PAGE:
Piloting in Limited Visibility

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Before we jump into this post, I want to remind you that I leave tomorrow for Spain. As I’ve mentioned before, I am walking the Camino de Santiago, a medieval pilgrimage that I have long wanted to do.

I have scheduled posts to continue as normal while I am away, but I am unable to share them on the various Facebook groups, as I will not have access to any technology. If you want to read my posts while I am away, you need to subscribe to FollowingSeas.media. Here's the link: https://www.followingseas.media/subscribe/. You will receive an email and link when a new post is published. (If this is against the rules of a forum group, I'm sorry, but it is the only way I can get it to you.)

Hope you enjoy these posts. 

Take care and Buen Camino!

Bill Parlatore 


I live on Chesapeake Bay and we don't have quite the fog problems of other areas. But it happens, and when the fog is thick, visibility is very much reduced.

One trip that highlights the challenges of traveling with limited visibility occurred when a friend and I brought Spitfire home from Florida. We stopped in Solomons, Maryland for the evening of our last day, and bright and early the next morning got underway for Annapolis. The early morning "bright and early" soon turned into thick fog as we left Patuxent River and entered the Bay. 

Thankfully, I had taken some extra steps when outfitting Spitfire and we were much better prepared than most cruising boats. I installed a second fixed VHF radio on the flybridge, so we had one radio on Channel 16, and the second radio on Channel 13, the working channel for commercial traffic.

We also had AIS as well as radar, and two chartplotters on the bridge. We set one chartplotter zoomed out to a small scale to see the big picture, and the other chartplotter zoomed in to a larger scale to see much better detail of our immediate surroundings. That was a huge help to maintain overall perspective, and avoided the situation where one is buried in the details of one's surroundings but lost in the larger picture. This is important for safe navigation.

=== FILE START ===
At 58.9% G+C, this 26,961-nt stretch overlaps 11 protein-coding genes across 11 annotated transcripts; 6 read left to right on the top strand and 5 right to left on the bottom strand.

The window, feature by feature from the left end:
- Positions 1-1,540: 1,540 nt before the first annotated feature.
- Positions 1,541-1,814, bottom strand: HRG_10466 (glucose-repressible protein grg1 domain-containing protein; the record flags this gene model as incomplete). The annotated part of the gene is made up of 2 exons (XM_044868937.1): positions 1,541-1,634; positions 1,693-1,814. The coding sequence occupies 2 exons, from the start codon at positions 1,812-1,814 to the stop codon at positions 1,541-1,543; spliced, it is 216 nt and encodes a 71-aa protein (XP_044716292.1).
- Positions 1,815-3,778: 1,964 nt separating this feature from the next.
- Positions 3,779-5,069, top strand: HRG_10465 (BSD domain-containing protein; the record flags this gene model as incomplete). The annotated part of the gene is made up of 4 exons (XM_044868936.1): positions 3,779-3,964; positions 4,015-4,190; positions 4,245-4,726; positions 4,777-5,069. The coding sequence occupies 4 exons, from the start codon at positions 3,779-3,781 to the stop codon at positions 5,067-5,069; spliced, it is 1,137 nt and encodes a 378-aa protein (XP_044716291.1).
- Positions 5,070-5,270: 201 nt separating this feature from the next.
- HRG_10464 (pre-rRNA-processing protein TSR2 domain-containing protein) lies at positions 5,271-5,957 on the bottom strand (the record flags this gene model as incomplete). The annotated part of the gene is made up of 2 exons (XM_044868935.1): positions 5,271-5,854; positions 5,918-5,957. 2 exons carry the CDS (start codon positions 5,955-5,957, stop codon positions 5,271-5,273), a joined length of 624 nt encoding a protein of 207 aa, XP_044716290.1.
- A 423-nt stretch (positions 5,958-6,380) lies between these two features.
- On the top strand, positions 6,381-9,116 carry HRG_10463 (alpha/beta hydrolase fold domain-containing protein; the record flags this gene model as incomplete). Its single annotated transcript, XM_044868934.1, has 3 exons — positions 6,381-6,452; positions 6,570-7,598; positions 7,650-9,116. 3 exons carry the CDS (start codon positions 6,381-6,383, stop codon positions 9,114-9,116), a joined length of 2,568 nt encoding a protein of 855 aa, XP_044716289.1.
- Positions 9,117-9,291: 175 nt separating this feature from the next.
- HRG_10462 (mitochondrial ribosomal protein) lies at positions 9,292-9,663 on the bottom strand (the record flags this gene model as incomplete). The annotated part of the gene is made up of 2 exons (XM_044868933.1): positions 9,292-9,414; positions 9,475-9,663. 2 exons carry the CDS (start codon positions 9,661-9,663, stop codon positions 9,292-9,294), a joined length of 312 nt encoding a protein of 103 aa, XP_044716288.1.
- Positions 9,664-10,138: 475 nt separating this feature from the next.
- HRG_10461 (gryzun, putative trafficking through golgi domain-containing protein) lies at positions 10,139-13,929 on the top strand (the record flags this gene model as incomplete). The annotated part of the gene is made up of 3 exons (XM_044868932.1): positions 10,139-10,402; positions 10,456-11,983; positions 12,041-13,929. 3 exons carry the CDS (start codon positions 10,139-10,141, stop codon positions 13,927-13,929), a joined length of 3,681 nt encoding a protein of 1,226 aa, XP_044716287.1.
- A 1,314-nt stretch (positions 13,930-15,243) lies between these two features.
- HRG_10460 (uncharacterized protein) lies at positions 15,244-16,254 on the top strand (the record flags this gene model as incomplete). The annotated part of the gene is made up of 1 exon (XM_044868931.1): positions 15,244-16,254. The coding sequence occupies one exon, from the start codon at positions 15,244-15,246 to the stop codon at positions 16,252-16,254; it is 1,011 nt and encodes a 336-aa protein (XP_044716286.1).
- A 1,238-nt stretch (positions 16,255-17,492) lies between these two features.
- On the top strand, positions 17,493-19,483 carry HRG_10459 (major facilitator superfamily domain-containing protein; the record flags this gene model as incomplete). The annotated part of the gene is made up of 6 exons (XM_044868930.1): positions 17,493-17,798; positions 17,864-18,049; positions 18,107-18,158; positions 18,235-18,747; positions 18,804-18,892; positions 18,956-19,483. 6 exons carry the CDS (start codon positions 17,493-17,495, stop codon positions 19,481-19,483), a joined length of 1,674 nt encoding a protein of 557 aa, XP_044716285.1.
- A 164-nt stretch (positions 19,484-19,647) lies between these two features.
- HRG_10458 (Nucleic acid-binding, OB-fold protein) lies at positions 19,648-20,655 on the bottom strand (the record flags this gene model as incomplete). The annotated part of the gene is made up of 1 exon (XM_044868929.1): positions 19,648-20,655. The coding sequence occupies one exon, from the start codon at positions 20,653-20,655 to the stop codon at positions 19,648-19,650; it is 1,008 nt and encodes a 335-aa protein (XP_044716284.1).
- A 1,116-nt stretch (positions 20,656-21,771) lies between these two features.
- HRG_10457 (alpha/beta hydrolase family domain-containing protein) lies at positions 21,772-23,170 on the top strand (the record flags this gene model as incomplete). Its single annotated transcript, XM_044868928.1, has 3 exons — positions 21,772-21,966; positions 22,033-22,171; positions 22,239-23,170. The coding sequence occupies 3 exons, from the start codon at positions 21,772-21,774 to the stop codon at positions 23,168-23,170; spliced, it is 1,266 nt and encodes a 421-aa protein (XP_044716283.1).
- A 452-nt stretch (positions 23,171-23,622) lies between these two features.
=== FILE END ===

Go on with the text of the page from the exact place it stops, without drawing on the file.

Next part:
With the radar, we could see an approaching ship on the radar, and use the AIS to identify the name of the ship. I could then contact the pilot on that ship and verify that he already knew I was there because Spitfire came up on his AIS and radar. We then exchanged greetings and confirmed I did not need to change course. In one instance, the pilot asked if I had a smaller boat on my radar. It did not have AIS, and the pilot wondered if there might be more smaller fishing boats between us. I called for any fishing vessel in the area on the VHF set on Channel 16. No answer, which didn't really surprise me, as guys in small fishing boats often don't have the right gear on their boats. I find it almost amusing that many guys don't consider themselves boaters, but rather fishermen. It's an attitude thing. 

Throughout this morning of limited visibility travel up the Bay at the reduced speed of eight knots, our Kahlenberg air horn system was turned on with its fog signal timer to automatically sound our presence by super-loud horn at the appropriate interval.

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I remember feeling on top of our game that day, because Jim and I had all possible tools to keep us from hitting another vessel, knowing from the different chart scales and radar information precisely where we were, the actual depth matched the depth listed on the charts, and all displays were in the same orientation, so there was no need to mentally sync up the various sources of information.

It was a great day, and I was almost unhappy when the morning fog eventually dissipated and we returned to normal speed of 18 knots with good visibility. It felt great running in the fog, dealing with busy ship traffic. We were firing on all cylinders, if you know what I mean. 

For those cruisers who don't have the proper equipment, I suggest you call a day of fog a rest day, and stay at anchor or tied up in a marina. Go for breakfast somewhere and wait for conditions to clear. Do a boat project.

If you do venture out, do everything you can to stay aware of your position. Travel at slow speed, and if at any time it doesn't feel right, as when what you see on a screen does not seem to make sense with what you see around you, STOP or slow to a crawl. Figure it out. There are some funky twists and turns in many channels, and it is easy to get confused even in perfect weather.


There should be no reason to put yourself in danger. As Chuck Worst always said, we call it pleasure boating for a reason.